Agricultural Ecosystems

An agricultural ecosystem, which is also known as an agroecosystem, is a place where agricultural production—a farm, for example—is understood as an ecosystem. When something like a farm field is examined from an ecosystem viewpoint, food production can be understood as part of a whole, including the complex kinds of materials entering the system, or inputs, and the materials leaving the system, or outputs. At the same time, the ways that all of the parts of the system are interconnected and interact are of great importance.

Humans alter and manipulate ecosystems for the purpose of establishing agricultural production, and in the process, can make the resulting agroecosystem very different from a natural ecosystem. At the same time, however, by understanding how ecosystem processes, structures, and characteristics are modified, management of an agricultural system can become more stable, less dependent on inputs brought in from outside the system, and more protective of the natural resources with which it may interact.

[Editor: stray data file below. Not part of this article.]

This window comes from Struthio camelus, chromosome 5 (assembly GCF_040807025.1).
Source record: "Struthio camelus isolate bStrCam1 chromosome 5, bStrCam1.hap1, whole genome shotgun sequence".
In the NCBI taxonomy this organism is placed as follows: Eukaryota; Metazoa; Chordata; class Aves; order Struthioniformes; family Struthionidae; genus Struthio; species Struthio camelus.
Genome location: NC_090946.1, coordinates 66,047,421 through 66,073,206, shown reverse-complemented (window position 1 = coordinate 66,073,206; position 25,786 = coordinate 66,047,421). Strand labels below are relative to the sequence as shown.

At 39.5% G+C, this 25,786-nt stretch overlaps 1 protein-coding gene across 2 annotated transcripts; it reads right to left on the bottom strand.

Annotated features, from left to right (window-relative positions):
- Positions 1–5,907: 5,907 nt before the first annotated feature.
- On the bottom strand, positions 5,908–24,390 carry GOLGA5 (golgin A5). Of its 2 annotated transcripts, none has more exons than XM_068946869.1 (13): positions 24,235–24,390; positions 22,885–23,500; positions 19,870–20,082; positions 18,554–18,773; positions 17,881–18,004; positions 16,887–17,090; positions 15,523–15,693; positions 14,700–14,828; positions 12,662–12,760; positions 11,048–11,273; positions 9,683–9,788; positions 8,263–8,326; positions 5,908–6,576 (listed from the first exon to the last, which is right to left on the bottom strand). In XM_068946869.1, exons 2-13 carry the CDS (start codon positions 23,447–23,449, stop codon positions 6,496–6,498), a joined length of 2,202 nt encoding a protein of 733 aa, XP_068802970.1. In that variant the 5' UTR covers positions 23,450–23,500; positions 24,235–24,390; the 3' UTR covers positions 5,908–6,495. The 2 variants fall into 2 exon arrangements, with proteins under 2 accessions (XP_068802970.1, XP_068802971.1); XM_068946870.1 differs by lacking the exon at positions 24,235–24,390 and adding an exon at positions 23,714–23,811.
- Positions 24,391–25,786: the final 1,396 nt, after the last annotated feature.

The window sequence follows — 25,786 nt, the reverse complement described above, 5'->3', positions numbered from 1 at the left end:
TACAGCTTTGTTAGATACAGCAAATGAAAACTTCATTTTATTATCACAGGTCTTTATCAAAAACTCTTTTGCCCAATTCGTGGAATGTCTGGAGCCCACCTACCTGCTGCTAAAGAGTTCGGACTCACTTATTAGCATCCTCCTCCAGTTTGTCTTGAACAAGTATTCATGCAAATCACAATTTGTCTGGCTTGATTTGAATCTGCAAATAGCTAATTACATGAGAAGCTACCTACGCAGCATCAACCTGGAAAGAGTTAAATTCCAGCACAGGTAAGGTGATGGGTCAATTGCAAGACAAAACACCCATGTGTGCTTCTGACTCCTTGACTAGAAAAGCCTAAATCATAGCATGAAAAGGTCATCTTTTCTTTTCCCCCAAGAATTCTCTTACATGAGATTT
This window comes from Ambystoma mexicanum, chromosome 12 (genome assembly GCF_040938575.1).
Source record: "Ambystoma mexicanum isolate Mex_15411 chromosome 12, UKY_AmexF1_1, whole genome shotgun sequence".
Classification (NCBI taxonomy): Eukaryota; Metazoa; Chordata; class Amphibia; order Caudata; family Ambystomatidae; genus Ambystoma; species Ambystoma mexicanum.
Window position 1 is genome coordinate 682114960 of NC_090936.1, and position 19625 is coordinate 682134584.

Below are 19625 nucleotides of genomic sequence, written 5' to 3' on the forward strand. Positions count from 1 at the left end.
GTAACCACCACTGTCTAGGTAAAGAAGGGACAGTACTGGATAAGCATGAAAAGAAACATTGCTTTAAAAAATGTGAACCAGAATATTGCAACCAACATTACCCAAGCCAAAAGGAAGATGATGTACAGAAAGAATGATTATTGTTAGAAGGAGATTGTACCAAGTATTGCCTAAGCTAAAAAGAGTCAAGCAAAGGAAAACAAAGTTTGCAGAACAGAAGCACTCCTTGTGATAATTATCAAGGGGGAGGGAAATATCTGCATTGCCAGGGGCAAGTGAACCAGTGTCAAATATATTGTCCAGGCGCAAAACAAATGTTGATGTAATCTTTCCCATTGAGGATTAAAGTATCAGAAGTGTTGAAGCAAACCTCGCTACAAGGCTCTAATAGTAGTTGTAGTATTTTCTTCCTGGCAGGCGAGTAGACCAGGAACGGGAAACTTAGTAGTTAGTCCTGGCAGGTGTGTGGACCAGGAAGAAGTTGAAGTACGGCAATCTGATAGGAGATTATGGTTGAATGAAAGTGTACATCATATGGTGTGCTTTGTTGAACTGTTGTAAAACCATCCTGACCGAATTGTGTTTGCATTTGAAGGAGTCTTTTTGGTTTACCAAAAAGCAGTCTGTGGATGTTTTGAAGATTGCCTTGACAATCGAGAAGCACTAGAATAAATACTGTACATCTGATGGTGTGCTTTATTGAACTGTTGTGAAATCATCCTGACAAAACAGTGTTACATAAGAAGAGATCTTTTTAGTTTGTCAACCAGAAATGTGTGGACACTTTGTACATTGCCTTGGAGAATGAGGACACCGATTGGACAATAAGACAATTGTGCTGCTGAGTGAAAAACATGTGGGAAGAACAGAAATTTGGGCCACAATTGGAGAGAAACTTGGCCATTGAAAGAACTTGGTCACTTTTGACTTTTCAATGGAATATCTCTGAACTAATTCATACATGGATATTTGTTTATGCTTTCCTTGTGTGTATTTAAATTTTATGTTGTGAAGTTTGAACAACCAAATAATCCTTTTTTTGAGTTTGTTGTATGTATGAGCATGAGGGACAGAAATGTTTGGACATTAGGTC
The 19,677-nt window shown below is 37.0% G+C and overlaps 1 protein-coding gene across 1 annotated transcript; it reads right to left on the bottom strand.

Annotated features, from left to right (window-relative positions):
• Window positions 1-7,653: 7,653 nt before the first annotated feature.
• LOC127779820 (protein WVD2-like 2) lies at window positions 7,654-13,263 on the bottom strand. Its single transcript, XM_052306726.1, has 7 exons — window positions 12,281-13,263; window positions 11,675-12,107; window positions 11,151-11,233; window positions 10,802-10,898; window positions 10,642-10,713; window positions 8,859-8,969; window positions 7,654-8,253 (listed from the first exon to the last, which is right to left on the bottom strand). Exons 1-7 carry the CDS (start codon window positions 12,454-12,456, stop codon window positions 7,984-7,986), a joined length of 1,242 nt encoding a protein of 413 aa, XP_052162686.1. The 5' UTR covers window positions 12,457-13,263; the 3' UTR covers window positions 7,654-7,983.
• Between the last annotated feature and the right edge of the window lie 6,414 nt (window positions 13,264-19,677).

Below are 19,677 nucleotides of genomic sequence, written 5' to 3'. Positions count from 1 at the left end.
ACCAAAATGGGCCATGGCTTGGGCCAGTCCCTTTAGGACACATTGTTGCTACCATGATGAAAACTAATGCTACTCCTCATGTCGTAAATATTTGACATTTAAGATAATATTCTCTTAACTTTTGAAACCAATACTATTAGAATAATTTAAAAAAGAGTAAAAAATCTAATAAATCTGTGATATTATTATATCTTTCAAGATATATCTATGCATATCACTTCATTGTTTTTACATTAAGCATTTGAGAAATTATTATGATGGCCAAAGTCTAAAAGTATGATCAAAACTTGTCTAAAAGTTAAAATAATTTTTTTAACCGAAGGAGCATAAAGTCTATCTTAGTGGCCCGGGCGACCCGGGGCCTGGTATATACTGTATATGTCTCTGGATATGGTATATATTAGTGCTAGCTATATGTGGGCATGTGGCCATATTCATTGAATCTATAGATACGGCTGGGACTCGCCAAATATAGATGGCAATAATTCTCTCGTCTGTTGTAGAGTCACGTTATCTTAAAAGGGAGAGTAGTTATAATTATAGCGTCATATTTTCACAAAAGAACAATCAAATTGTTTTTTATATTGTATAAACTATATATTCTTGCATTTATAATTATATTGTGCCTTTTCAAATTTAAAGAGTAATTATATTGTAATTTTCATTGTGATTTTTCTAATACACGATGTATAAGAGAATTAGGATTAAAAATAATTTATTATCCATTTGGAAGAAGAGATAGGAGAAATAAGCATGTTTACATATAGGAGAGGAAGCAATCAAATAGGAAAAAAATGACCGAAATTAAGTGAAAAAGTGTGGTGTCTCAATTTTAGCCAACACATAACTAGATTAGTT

Scientists who study agricultural systems as ecosystems are known as agroecologists, and the field they work in is known as agroecology. An agro-ecologist applies the concepts and principles of ecology to the design and management of sustainable agroecosystems. Sustainability refers to the ability to preserve the productivity of agricultural land over the long term, protect the natural resources upon which that productivity depends, provide farming communities with a fair and prosperous way of life, and produce a secure and healthy food supply for people who do not live on the farms. The challenge these scientists face is developing agroecosystems that achieve natural ecosystem-like characteristics while maintaining a harvest output. With a goal of sustainability, a farm manager strives as much as possible to use the ecosystem concept in designing and managing the agroecosystem. In doing so, the following four key traits of ecosystems are included.

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